Toure, Ali Farka (Contemporary Musicians)
Malian guitarist Ali Farka Toure has often been referred to as a missing link between the blues and traditional music of West Africa. While Toure's guitar playing and singing have elements in common with both the blues and traditional African music, that statement is an oversimplification.
Ali Farka Toure is actually a mechanic by profession and considers his music secondary. While blues may be a solid foundation for Toure, he has forged a style all his own. Reviewing his album, The Source, Sing Out! stated that "his right-hand patterns would drive even the most accomplished bluesman screaming into the night and he seems less interested in singing about rambling, gambling, and fooling around than in chronicling the construction of a new irrigation system for the village of Dof ana (a project that took him off the road and out of the studio for more than a year)."
"The Sky Opens Up"
Toure is a native of Niafenke, a small village in a remote region of Northern Mali. The first instrument he learned to play as a child was the single-stringed gurkel, a gourd covered with cowhide and fitted with a neck and rattles. This instrument, which is Toure's favorite, has ritual functions; he told Guitar Player, "the sky opens up, and knowledge and power descend on the player." However, he also warned that, "it attacks you fast. If you don't take certain measures, it can even cause mental illness." Toure later taught himself the n'jarka, a single-string fiddle, and began playing the guitar in 1956 after seeing Guinean guitarist Keita Fodeba.
Understanding Ali Farka Toure's music requires an understanding of the differences between his African culture and the culture in which American and European musicians emerge. In some African regions, musical training is passed down from generation to generation among the griots. Author Bill Barlow defines griots as "talented musicians and folklorists designated to be the oral carriers of their people's culture...Griots preserved the history, traditions, and mores of their respective tribes and kinship groups through songs and stories." However, Toure is not a griot, so he is more ambivalent about playing music. He told Guitar Playern 1990, "My family weren't griots, so I never got any training. This is a gift I have; God doesn't give everybody the ability to play an instrument. Music is a spiritual thinghe force of sound comes from the spirit."
Ali Farka Toure has been performing primarily in public since the late 1970s, when he backed American blues legend John Lee Hooker on a tour of France. He's had several album releases in Europe before his self-titled American debut. A Village Voice article illustrated the difference between the two guitarists' music, "[Toure] doesn't crank out one-chord boogies like his idol. It's as if he merely hints at the possibility before meandering off in other directions." A Guitar Player writer eloquently debunked the "missing link" hype with the statement, "While Ali Farka Toure's song point up the shared lineage of the music of the Mississippi Delta and the African savanna, the explanation for these similarities is not nearly as mysterious as some ethnomusicologists would prefer. Toure, like many other Africans, heard [John Lee] Hooker, Ray Charles, Otis Redding, and others on dance-hall jukeboxes."
Cooder and Toure
With his 1992 album The Source, Ali Farka Toure began to gain commercial and artistic recognition. It topped the Billboard World Music chart for eleven weeks, helped in part by guest appearances from American bluesman Taj Mahal and guitarist Ry Cooder. In a Billboard profile, Toure's manager Nick Gold spoke of the logistics involved with recording him. Ali Farka Toure does not have a telephone, so Gold sends faxes to Mali's capital, Bamako, which are helicoptered to Toure's village. As far as getting other musicians, Gold said it was difficult "because the musicians live in various parts of the north of Mali, and travel is not easy. You have to send a messenger out and hope that people will show up."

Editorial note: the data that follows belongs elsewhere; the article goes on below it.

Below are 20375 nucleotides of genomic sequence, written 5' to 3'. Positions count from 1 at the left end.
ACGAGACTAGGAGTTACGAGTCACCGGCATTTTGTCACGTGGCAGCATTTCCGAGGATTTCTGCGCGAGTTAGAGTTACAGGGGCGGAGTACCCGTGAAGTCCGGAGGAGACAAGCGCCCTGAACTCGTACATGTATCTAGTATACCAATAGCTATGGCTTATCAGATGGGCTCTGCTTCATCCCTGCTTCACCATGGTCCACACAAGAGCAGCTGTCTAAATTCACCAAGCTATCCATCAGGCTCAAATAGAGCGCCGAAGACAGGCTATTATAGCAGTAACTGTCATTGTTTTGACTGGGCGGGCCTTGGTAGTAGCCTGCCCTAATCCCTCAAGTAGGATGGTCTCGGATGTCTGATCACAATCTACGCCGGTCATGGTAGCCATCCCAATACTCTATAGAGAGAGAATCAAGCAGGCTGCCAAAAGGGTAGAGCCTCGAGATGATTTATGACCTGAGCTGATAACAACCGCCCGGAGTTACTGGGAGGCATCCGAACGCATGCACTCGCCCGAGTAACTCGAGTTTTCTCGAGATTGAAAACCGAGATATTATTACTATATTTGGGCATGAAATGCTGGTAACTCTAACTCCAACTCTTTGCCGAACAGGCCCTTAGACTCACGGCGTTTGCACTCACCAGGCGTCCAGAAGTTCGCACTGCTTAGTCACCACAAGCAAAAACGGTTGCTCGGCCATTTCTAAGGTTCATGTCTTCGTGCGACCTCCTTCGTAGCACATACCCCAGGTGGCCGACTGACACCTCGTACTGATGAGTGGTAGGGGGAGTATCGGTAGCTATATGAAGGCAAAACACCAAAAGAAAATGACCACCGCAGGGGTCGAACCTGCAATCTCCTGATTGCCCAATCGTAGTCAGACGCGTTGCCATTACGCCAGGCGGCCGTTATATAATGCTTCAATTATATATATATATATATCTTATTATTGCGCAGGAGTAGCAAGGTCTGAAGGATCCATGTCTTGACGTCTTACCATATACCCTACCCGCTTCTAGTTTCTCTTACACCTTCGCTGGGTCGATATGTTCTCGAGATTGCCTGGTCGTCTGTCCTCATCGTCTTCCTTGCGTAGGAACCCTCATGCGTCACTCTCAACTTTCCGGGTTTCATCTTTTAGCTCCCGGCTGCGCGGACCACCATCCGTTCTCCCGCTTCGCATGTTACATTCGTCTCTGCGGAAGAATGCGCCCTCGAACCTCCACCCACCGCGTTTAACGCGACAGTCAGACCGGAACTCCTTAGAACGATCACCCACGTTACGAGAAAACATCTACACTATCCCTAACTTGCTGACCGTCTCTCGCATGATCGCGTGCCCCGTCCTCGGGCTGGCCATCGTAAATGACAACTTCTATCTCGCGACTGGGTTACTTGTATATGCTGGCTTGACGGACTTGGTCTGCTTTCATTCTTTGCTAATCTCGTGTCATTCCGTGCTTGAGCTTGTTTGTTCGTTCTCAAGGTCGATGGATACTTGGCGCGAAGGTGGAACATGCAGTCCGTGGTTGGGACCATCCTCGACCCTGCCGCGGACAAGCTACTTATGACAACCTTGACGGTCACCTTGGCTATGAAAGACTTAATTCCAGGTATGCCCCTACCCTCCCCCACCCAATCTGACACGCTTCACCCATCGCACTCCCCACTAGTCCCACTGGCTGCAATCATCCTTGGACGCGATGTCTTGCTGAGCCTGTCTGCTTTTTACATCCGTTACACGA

During a brief American tour in 1994 with Ry Cooder, the rapport between the two guitarists was such that they completed an album together in four days. The result, Talking Timbuktu, was the 1994 Down Beat Critics' Poll's "Beyond Album of the Year" Award. Sing Out! praised Cooder's production on the album: "As a producer, Cooder makes few of the mistakes common to this type of venture. He does not try to alter Toure's playing in any way, but takes the songs and builds arrangements around them. And his guitar playing does not intrude."
A Sense of Well-Being
Ry Cooder described the making of Talking Timbuktuto Guitar Player; "You'd think Ali's just goofing and jamming, but they're all tunes, because these musicians don't jam. Americans do, but Africans don't. They don't just blow; they play a song. And he says his melodies are ancient melodies and they have a purpose." A typical track from Talking Timbuktu is "Gomni," a song about an individual's place in the community. Toure describes it in the liner notes, "You have to work hard to achieve a sense of well being. You should dedicate your life to the work which brings you happiness. When the community needs you, you should not turn a blind eye. Every job has its worth and everyone should make their contribution."
Ali Farka Toure, Mango, 1989.
African Blues, Shanachie, 1990.
The Source, Hannibal, 1992.
Talking Timbuktu, Hannibal, 1994.
Bandolobourou, Safari Ambience.
Sabou Yerkoy, Safari Ambience.
Barlow, William, Looking Up At Down: The Emergence of Blues Culture, Temple University Press, 1989.
Billboard, October 16, 1993; October 30, 1993; July 9, 1994.
Down Beat, August 1990; October 1993; August 1994; October 1994.
Guitar Player, August 1990; June 1994.
Sing Out!, Volume 38, number 3; Volume 39, number 2.
Village Voice, May 16, 1989.